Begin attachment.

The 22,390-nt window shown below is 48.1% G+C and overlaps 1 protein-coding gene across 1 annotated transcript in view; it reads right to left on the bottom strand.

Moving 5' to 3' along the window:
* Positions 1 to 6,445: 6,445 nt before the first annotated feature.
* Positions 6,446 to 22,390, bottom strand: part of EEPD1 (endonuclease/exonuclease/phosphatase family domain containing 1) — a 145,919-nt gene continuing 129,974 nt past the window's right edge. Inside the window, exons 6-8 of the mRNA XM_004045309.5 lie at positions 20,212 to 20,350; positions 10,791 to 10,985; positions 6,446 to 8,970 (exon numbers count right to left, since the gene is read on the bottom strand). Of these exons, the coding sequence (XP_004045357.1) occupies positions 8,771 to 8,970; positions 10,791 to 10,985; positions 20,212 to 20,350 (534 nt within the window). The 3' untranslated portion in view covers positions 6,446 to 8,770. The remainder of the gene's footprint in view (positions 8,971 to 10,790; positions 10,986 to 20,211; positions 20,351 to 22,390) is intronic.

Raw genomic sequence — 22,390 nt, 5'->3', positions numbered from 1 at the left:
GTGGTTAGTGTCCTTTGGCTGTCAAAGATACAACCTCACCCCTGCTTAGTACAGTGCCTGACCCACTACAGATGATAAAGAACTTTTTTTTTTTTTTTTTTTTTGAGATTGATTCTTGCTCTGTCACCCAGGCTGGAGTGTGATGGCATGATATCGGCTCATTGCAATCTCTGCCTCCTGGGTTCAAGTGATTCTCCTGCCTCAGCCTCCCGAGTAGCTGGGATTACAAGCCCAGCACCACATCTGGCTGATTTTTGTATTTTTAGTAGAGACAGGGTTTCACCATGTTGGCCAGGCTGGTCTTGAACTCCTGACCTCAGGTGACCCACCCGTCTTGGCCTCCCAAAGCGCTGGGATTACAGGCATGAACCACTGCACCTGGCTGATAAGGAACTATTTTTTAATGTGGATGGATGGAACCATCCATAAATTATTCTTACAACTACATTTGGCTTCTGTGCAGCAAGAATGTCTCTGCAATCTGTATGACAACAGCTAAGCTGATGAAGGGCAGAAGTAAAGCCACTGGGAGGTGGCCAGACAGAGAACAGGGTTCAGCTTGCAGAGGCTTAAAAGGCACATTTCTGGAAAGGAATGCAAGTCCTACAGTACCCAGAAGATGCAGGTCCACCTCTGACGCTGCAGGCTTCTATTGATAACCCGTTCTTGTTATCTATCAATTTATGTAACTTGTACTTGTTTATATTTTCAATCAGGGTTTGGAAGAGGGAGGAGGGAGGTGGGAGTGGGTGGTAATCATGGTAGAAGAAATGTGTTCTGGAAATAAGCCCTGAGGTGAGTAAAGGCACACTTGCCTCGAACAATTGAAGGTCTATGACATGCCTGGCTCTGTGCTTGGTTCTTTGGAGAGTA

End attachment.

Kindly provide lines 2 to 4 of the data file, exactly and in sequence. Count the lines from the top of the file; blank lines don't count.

Moving 5' to 3' along the window:
* Positions 1 to 6,445: 6,445 nt before the first annotated feature.
* Positions 6,446 to 22,390, bottom strand: part of EEPD1 (endonuclease/exonuclease/phosphatase family domain containing 1) — a 145,919-nt gene continuing 129,974 nt past the window's right edge. Inside the window, exons 6-8 of the mRNA XM_004045309.5 lie at positions 20,212 to 20,350; positions 10,791 to 10,985; positions 6,446 to 8,970 (exon numbers count right to left, since the gene is read on the bottom strand). Of these exons, the coding sequence (XP_004045357.1) occupies positions 8,771 to 8,970; positions 10,791 to 10,985; positions 20,212 to 20,350 (534 nt within the window). The 3' untranslated portion in view covers positions 6,446 to 8,770. The remainder of the gene's footprint in view (positions 8,971 to 10,790; positions 10,986 to 20,211; positions 20,351 to 22,390) is intronic.